Rosa leaves legacy on global warming, nuclear waste issues

Gene RosaPULLMAN, Wash. – Eugene A. Rosa, who brought a sociological perspective to the pressing environmental problems of our day, from nuclear waste to global warming to how different cultures perceive risk, died Feb. 27 at the age of 71.

Rosa, the Edward R. Meyer Distinguished Professor of Natural Resource and Environmental Policy at Washington State University, died of lung cancer at his home in Moscow, Idaho, with his wife Julie, family and friends by his side. A memorial will take place in the spring.
Rosa’s work examined the human causes of greenhouse gases, the ecological footprint and the historical relationships between carbon dioxide loads and societal well-being. His theoretical research and policy work brought him international acclaim in risk factors associated with energy, technology and global environmental change.
He was an artist as well, recycling discarded objects into “ecolages” that melded the unwanted with the aesthetic.
“Gene truly was a Renaissance man,” said WSU professor emeritus James Short, who worked with Rosa on issues surrounding nuclear waste disposal. “Working with him was stimulating and enlightening. He was a giant in his field and recognized as such among a broad spectrum of disciplines and professions.”
Lasting impact of scholarship
In 2010, Rosa and 15 other scientists writing in the journal Science said the White House needed to focus more on the social and political feasibility of its nuclear waste disposal solutions to succeed. Such solutions, he said, “will ultimately require public acceptability.  Current efforts by the administration, such as the composition of its Blue Ribbon Commission, indicate that this important element may be overlooked.”
In 2011, the WSU Thomas S. Foley Institute for Public Policy and Public Service honored Rosa with a symposium. Internationally renowned scholars participated in panels on risk, theoretical and conceptual issues, energy and structural human ecology. A book based on the symposium, “Structural Human Ecology: Risk, Energy and Sustainability,” is in production with the institute and WSU Press.
“Gene was very gratified in seeing so many collaborators and students come together to discuss their work,” said Cornell Clayton, director of the Foley Institute. “It really helped him think more clearly about the interconnections between various strands of his own work (and thought) over the years and the lasting impact his scholarship will have.”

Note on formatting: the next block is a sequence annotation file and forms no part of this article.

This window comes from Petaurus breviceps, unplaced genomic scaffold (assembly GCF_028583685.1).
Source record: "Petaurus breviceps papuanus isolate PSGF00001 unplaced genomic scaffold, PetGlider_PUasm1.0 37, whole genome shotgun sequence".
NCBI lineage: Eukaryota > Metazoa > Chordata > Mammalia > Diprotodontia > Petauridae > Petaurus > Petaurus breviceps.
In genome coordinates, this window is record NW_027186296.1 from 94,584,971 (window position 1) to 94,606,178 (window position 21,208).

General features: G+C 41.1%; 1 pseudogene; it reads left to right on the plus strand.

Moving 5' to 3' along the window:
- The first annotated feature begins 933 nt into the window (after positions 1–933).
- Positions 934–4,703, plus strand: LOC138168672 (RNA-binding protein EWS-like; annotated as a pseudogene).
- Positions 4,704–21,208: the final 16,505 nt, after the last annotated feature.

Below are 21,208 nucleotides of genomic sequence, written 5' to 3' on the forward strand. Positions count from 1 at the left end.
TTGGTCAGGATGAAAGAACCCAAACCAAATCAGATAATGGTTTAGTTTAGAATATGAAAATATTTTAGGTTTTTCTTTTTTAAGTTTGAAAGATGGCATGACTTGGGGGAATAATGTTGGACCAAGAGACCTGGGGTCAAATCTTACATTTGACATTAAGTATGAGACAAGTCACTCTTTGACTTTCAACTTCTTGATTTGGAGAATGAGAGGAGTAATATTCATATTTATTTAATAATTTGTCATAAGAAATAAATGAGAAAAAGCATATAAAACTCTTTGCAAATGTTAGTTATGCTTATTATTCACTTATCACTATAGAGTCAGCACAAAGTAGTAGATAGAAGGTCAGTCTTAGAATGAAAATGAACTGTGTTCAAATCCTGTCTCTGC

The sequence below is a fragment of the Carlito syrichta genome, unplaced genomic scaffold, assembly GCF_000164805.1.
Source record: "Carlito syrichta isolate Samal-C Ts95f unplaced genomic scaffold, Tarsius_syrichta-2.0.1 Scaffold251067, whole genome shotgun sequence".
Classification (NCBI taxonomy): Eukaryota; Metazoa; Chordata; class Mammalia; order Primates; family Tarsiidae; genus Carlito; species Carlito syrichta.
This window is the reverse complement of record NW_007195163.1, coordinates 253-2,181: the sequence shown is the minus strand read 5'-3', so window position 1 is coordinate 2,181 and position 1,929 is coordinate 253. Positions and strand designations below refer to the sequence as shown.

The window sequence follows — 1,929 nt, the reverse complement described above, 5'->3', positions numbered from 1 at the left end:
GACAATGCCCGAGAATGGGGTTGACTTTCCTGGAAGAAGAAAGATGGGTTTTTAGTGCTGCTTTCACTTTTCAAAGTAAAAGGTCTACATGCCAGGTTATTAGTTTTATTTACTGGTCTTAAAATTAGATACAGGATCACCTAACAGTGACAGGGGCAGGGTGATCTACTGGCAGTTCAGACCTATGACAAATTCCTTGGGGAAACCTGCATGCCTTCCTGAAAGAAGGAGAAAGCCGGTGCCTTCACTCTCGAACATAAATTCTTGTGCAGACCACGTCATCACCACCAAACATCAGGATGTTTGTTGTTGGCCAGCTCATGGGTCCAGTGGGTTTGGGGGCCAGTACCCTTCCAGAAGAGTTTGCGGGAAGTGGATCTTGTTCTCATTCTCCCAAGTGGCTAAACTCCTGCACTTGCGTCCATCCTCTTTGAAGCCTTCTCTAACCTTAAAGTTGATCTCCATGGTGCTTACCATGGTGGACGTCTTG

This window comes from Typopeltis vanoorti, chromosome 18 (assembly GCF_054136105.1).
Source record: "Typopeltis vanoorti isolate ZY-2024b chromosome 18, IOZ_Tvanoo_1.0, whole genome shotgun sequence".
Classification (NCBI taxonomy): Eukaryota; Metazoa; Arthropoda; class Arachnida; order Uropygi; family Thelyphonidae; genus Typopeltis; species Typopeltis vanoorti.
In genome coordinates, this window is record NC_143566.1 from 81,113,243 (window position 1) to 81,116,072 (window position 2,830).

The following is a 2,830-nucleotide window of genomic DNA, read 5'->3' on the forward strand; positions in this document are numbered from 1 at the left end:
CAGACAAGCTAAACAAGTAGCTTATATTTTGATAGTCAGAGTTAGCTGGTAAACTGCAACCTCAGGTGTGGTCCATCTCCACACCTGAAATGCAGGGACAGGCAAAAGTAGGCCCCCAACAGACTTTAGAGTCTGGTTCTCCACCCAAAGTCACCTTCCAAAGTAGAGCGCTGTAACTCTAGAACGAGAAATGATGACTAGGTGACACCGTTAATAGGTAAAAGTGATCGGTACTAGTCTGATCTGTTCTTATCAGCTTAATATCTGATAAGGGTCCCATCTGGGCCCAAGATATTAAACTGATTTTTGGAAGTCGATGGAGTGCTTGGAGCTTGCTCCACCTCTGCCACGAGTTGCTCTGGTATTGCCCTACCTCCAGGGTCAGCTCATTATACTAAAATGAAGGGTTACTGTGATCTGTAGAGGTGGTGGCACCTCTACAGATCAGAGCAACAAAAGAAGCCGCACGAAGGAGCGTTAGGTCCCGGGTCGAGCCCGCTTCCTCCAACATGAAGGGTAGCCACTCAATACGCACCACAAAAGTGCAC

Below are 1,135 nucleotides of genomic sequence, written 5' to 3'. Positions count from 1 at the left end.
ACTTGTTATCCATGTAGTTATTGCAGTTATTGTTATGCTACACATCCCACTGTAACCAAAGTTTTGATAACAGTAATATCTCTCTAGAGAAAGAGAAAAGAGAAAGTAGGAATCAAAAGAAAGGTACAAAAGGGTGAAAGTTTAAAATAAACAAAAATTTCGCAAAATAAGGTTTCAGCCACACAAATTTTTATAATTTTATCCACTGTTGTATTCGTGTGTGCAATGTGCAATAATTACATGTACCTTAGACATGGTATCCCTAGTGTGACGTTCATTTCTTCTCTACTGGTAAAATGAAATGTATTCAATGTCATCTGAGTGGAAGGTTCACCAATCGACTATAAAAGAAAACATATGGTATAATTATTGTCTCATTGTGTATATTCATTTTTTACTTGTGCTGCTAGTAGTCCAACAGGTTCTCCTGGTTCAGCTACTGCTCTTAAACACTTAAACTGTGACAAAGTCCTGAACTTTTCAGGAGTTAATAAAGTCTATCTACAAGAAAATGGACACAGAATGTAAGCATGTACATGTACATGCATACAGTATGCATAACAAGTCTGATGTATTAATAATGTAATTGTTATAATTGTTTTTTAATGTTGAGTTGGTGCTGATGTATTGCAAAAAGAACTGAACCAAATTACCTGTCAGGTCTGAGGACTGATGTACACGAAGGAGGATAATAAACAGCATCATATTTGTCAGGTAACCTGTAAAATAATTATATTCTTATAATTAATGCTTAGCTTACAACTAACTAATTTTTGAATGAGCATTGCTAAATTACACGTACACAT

“Gene was a pioneer of the environmental social sciences,” said Tom Dietz, professor of sociology and environmental science at Michigan State University and a friend and collaborator of Rosa’s for more than 30 years. “His work was germinal in bringing social science to risk analysis and to the study of global environmental change.
Generous colleague, mentor, collaborator
“Like those giants of the Renaissance, he was a master of multiple excellences,” Dietz said. “In every conversation with him, I knew I would learn something.”
“As a mentor, Gene was generous with his time, intellect and material resources,” said former graduate student Richard York, a professor of sociology and environmental studies at the University of Oregon in Eugene. “He taught through collaboration.
“As a collaborator, Gene was brilliantly creative and insightful, diligent in his scholarship,” York said. “He upheld the highest level of integrity in professional ethics. He not only contributed his best to collaborative work, but recognized the important contributions of others.”
Education, awards, service
Rosa earned his Ph.D. in social science from the Maxwell Graduate School of Syracuse University in 1976. He completed postgraduate work in neurosciences and energy studies and was an instructor at Stanford University before joining the WSU faculty in 1978. At WSU, he conducted research in environmental sociology and the history of social thought about climate and was a faculty associate of the Social and Economic Sciences Research Center.